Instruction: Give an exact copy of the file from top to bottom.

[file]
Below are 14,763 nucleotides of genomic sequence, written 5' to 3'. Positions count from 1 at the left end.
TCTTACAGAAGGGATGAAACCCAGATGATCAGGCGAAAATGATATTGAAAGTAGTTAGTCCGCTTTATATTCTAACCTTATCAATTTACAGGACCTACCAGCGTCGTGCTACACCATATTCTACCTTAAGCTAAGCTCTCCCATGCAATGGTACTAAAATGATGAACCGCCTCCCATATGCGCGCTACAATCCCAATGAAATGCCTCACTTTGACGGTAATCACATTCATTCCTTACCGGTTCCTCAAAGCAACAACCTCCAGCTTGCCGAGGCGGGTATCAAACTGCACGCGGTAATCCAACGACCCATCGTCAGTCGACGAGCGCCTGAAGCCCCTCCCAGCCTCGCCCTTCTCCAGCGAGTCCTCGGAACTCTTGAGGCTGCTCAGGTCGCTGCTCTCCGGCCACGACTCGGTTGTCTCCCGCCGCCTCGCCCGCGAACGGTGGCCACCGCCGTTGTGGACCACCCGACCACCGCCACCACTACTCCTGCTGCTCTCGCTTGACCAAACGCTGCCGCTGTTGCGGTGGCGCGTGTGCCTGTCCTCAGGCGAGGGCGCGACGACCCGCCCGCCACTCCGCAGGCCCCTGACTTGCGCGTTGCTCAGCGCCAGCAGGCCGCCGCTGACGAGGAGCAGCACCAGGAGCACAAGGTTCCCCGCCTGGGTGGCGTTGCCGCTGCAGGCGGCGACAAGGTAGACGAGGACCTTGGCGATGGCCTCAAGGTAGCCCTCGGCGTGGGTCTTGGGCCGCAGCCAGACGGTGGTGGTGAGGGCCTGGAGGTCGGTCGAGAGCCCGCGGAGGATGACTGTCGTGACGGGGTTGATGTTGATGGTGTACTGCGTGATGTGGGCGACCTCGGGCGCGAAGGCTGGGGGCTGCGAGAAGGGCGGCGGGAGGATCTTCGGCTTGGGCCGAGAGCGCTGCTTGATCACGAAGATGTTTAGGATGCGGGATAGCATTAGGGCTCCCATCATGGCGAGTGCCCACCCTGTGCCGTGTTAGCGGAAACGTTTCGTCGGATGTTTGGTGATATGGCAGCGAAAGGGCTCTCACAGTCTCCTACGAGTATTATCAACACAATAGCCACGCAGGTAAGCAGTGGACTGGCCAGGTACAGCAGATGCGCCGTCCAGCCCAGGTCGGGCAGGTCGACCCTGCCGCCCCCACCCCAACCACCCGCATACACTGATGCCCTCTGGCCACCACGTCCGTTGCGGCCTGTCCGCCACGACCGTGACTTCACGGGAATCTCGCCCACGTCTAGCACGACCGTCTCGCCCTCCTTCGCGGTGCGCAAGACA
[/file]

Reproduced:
Below are 14,763 nucleotides of genomic sequence, written 5' to 3'. Positions count from 1 at the left end.
TCTTACAGAAGGGATGAAACCCAGATGATCAGGCGAAAATGATATTGAAAGTAGTTAGTCCGCTTTATATTCTAACCTTATCAATTTACAGGACCTACCAGCGTCGTGCTACACCATATTCTACCTTAAGCTAAGCTCTCCCATGCAATGGTACTAAAATGATGAACCGCCTCCCATATGCGCGCTACAATCCCAATGAAATGCCTCACTTTGACGGTAATCACATTCATTCCTTACCGGTTCCTCAAAGCAACAACCTCCAGCTTGCCGAGGCGGGTATCAAACTGCACGCGGTAATCCAACGACCCATCGTCAGTCGACGAGCGCCTGAAGCCCCTCCCAGCCTCGCCCTTCTCCAGCGAGTCCTCGGAACTCTTGAGGCTGCTCAGGTCGCTGCTCTCCGGCCACGACTCGGTTGTCTCCCGCCGCCTCGCCCGCGAACGGTGGCCACCGCCGTTGTGGACCACCCGACCACCGCCACCACTACTCCTGCTGCTCTCGCTTGACCAAACGCTGCCGCTGTTGCGGTGGCGCGTGTGCCTGTCCTCAGGCGAGGGCGCGACGACCCGCCCGCCACTCCGCAGGCCCCTGACTTGCGCGTTGCTCAGCGCCAGCAGGCCGCCGCTGACGAGGAGCAGCACCAGGAGCACAAGGTTCCCCGCCTGGGTGGCGTTGCCGCTGCAGGCGGCGACAAGGTAGACGAGGACCTTGGCGATGGCCTCAAGGTAGCCCTCGGCGTGGGTCTTGGGCCGCAGCCAGACGGTGGTGGTGAGGGCCTGGAGGTCGGTCGAGAGCCCGCGGAGGATGACTGTCGTGACGGGGTTGATGTTGATGGTGTACTGCGTGATGTGGGCGACCTCGGGCGCGAAGGCTGGGGGCTGCGAGAAGGGCGGCGGGAGGATCTTCGGCTTGGGCCGAGAGCGCTGCTTGATCACGAAGATGTTTAGGATGCGGGATAGCATTAGGGCTCCCATCATGGCGAGTGCCCACCCTGTGCCGTGTTAGCGGAAACGTTTCGTCGGATGTTTGGTGATATGGCAGCGAAAGGGCTCTCACAGTCTCCTACGAGTATTATCAACACAATAGCCACGCAGGTAAGCAGTGGACTGGCCAGGTACAGCAGATGCGCCGTCCAGCCCAGGTCGGGCAGGTCGACCCTGCCGCCCCCACCCCAACCACCCGCATACACTGATGCCCTCTGGCCACCACGTCCGTTGCGGCCTGTCCGCCACGACCGTGACTTCACGGGAATCTCGCCCACGTCTAGCACGACCGTCTCGCCCTCCTTCGCGGTGCGCAAGACA